Common Map Areas
These areas are all mapped weekly as part of the U.S. Drought Monitor production process.
These areas cover all or the majority of the Unites States. Typically the options are the Total U.S. including Alaska, Hawaii and Puerto Rico, or just the continental U.S. (CONUS).
To serve the nation with regionally tailored climate information, the National Centers for Environmental Information divides the country into six regions, each served by a regional climate center. To learn more about the regional climate centers, visit the National Centers for Environmental Information.
Choose from one of the fifty U.S. states or Puerto Rico or the District of Columbia.
2-digit Hydrologic Units (HUCs)
Select one of the 2-digit hydrologic units that cover the continental U.S. To learn more about hydrologic units, visit the United States Geologic Survey website.
Several regions are mapped as part of current research projects and those maps are available. The regions:
- Four Corners – a combination of the Navajo Nation and Hopi lands located in the Four Corners region of the U.S.
- Hopi – the Hopi lands located in Arizona
- Klamath River Basin – the Klamath River Basin located along the California/Oregon border
- Navajo – the Navajo lands located in the Four Corners region of the southwestern U.S.
- North Central – a region in the North Central U.S. consisting of North Dakota, South Dakota, Nebraska, Kansas, Minnesota, Iowa, Missouri, Wisconsin, Illinois, Michigan, Indiana and Ohio
- NWS Central Region – The Central Region of the National Weather Service consisting of Montana, Wyoming, Colorado, North Dakota, South Dakota,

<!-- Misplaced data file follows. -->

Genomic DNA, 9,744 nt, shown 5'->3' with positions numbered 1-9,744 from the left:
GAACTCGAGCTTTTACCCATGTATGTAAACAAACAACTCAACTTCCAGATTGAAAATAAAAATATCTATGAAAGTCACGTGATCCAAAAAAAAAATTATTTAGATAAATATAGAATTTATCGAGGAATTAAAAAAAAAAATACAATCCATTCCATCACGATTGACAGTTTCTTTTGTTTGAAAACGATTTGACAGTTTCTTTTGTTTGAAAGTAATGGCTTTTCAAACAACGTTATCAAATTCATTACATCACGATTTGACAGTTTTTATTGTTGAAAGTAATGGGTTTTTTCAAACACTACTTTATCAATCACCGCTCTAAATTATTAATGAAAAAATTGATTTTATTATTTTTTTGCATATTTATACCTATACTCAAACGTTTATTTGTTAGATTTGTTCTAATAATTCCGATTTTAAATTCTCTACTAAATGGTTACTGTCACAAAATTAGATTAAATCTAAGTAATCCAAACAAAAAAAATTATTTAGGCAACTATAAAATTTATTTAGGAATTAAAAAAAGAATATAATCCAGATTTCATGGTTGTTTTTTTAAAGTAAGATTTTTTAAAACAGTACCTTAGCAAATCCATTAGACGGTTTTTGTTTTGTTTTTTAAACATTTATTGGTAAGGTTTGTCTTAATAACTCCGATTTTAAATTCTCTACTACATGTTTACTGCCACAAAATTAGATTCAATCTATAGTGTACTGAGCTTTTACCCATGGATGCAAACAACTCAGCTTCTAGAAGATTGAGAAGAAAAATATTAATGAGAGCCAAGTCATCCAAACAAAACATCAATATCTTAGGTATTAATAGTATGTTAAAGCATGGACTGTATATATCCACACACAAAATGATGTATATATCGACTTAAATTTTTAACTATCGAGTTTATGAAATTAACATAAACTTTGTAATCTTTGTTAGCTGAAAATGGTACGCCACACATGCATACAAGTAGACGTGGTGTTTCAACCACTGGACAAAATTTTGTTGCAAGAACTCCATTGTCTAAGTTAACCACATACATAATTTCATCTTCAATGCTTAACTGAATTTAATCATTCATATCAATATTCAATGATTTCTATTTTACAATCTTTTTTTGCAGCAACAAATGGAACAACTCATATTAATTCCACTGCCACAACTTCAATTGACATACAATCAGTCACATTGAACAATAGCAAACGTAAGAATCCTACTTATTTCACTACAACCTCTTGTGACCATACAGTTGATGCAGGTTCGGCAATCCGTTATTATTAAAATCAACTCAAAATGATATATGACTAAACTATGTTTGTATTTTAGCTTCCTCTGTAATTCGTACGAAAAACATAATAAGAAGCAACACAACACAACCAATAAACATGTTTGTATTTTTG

Nebraska, Kansas, Minnesota, Iowa, Missouri, Wisconsin, Illinois, Michigan, Indiana, Kentucky and Ohio
- Southern Plains – A region in the southern U.S. consisting of New Mexico, Texas, Oklahoma, Kansas, Arkansas and Louisiana
- Southwest – A region in the southwestern U.S. consisting of California, Nevada, Utah, Arizona, Colorado and New Mexico
- Wind River – The Wind River Indian Reservation located in Wyoming
- Wind River and Surrounding Area – The Wind River Indian Reservation and surrounding river basins located in Wyoming
The United States department of Agriculture (USDA) established Climate Hubs across the U.S. in 2014. To learn more visit the USDA Climate Hubs website.
Regional Drought Early Warning Systems
The National Integrated Drought Information System (NIDIS) has established several Regional Drought Early Warning Systems (RDEWS) across the U.S. For more information, visit the NIDIS website.
Other Map Areas
There are currently other areas for which statistics are calculated, but are not mapped on a regular basis. These areas can be mapped by using the Custom Map Request form.
The U.S. has been divided into 344 climate divisions which are mainly based upon county boundaries. To learn more, visit the National Centers for Environmental Information website.
Maps can be requested for any of the counties in the fifty U.S. states and Puerto Rico.
The Federal Emergency Management Agency (FEMA) divides the country into regions. Visit the FEMA website to learn more.
4-digit, 6-digit and 8-digit Hydrologic Units (HUCs)
These are smaller divisions of the 2-digit hydrologic units. To learn more about hydrologic units, visit the United States Geologic Survey website.
The National Weather Service (NWS) has divided the U.S. into six regions. For more information visit the NWS website.
NWS Weather Forecast Offices
The National Weather Service (NWS) has divided each of its regions into forecast offices by county. For more information visit the NWS website.
River Forecast Centers
There are 13 River Forecast Centers across the U.S. which are managed by the National Weather Service (NWS). For more information visit the NWS website.
Statistics are calculated for a number of larger urban areas across the U.S.
The U.S. Army Corps of Engineers (USACE) has divided the U.S. into a number of divisions. Each division is divided into smaller districts. For more information see the USACE website.